PROVIDENCE - Antonio Dattorro, an artist whose last work was to recreate
with charcoal and paint the terror of the infamous Bataan Death March that
he survived as a soldier during World War II, died Saturday at the Department
of Veterans Affairs Medical Center, Providence. He was 82.
Dattorro began producing the haunting depictions in his 60s, when his powers
as an artist were beginning to fade but nightmares about the Death March
and his life in prison camps had begun to haunt his sleep.
wanted to tell the story, what a thing we went through," Mr. Dattorro told
a Providence Journal reporter in an interview in 1999, after he had been
awarded the state's highest honor, the Rhode Island Cross.
don't know why God did that to me, left me alive while hundreds died,"
Mr. Dattorro said of the 65-mile forced march through the jungles of the
Philippines in 1942.
artwork of the march, and of the three years he spent as a Japanese prisoner
of war, was later displayed at the Rhode Island National Guard Command
Readiness Center, in Cranston.
march occurred in 1942, after Japanese forces had captured the Philippines,
when they brutally forced 25,000 soldiers to walk to transport ships that
took them to prisoner-of-war camps in Japan.
died on the way to the ships, with Japanese soldiers often shooting them
or stabbing them with bayonets if they stopped or sat down.
the work camps, the survivors of the march endured a hellish life. Mr.
Dattorro recalled how his back was broken by Japanese soldiers who jumped
on him, while he worked in a rice field. His teeth were knocked out with
a rifle butt, he said, and his forearm pierced by a bayonet.
terror ended in August 1945, after the atomic bombing of Hiroshima, which
was near the work camp. The Japanese abandoned the camp, and their former
prisoners walked to the destroyed city.
can't believe it," Mr. Dattorro recalled of Hiroshima. "Whoever was killed
had weighed 170 pounds when he enlisted in the Army Air Corps, where his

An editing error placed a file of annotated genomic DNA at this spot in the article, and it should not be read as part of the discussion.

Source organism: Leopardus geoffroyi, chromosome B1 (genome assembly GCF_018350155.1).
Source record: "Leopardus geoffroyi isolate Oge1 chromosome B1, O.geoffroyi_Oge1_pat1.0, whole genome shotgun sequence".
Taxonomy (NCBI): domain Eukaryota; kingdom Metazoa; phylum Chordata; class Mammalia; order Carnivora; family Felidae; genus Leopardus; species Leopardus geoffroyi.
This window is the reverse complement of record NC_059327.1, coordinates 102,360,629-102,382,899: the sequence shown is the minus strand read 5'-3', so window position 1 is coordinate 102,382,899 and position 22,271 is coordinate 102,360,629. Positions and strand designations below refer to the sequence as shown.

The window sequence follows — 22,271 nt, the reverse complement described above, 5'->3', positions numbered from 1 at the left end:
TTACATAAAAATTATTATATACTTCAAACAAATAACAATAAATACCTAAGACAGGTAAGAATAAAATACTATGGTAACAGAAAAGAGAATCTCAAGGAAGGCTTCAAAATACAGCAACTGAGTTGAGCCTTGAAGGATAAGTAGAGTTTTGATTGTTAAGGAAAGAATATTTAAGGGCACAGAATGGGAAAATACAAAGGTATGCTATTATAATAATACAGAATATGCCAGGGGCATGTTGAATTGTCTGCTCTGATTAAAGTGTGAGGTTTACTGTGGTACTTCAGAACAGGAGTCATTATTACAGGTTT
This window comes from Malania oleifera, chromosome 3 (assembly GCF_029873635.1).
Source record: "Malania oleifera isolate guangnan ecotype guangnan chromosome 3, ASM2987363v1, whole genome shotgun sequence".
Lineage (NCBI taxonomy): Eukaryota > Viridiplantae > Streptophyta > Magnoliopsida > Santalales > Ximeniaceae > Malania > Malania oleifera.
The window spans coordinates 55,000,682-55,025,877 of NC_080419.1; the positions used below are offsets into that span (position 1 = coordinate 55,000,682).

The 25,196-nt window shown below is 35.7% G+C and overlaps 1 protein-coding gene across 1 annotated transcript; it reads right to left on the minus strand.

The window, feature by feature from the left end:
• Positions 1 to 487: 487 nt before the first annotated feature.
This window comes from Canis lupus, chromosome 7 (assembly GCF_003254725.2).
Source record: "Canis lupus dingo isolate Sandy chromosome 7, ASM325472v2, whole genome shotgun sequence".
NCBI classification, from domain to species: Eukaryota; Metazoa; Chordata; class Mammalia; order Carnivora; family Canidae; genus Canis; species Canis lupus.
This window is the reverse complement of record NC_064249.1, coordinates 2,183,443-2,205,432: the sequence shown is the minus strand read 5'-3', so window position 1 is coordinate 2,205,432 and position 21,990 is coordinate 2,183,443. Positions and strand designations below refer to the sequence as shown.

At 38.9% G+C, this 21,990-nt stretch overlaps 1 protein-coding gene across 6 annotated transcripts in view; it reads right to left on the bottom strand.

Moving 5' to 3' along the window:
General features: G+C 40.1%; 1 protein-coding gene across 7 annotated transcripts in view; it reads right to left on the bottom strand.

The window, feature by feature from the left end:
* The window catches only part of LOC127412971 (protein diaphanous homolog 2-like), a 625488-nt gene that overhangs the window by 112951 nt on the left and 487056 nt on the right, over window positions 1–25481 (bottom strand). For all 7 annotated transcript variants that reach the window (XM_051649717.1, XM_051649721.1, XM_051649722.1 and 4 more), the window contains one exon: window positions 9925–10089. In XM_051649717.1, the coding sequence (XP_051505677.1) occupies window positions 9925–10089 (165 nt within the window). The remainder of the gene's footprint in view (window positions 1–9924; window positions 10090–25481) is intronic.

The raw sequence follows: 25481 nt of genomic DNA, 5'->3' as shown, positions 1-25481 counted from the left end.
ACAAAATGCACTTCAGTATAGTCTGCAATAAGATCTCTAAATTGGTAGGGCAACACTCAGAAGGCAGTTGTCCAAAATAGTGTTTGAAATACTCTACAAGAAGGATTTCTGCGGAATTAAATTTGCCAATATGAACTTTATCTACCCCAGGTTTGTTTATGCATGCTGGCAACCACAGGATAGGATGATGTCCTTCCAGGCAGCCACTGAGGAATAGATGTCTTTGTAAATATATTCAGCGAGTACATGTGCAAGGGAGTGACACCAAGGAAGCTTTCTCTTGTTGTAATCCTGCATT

first duties had been painting pictures on the noses of fighter planes
he returned to the United States four years later, he weighed 86 pounds.
the war, he earned a master's degree at the Rhode Island School of Design,
later taught drawing and painting there. Mr. Dattorro also helped to improve
art programs at Hope High School and other schools in Providence, and ran
a successful art gallery in the city.
mentioning his war experiences to his family, he began the war pictures
knowing that they would be his last in 1983, several years after his wife's
charcoal drawing showed the death march, the prisoners walking at gunpoint
day and night. Paintings of the POW camps depicted skeletal prisoners working
in fields, then being shot by guards, their corpses eaten by rats.
have been painting and drawing for 30 years, and have never had the desire
to paint or draw pictures about that portion of my life," he wrote when
he began that work. "Now, I feel I must. Not only for me, but for all the
survivors and the dead, and also to give me a reason for having existed."
addition to the Rhode Island Cross, he was awarded two Bronze Stars and
two Purple Hearts. He held a lifetime membership in Chapter 1 of the Disabled
Dattorro was the husband of the late Jennie Dattorro. Born in Providence,
a son of the late Domenico and Emilia D'Attorro, he was a lifelong resident
of Rhode Island. He had resided most recently at Venturi Green.
leaves two sons, Jon C. Dattorro of Stanford, Calif., and Anthony D. Dattorro
of Henderson, Nev.; five sisters, Ida Zarrella, Dorothy Martinelli and
Evelyn Ferrullo, all of North Providence, Esther Scorpio of Greenville
and Sylvia Robbio of Las Vegas; a brother, John D'Attoro of Johnston; a
grandson; several nieces and nephews; and his caregiver, Robin DeLuca of
Cranston. He was a brother of the late Josephine Colletta.
funeral will be held Saturday at 8 a.m. at the Prata Home, 1488 Westminster
St., Providence, followed by a graveside committal service with military
honors at 10 in St. Ann Cemetery, Cranston.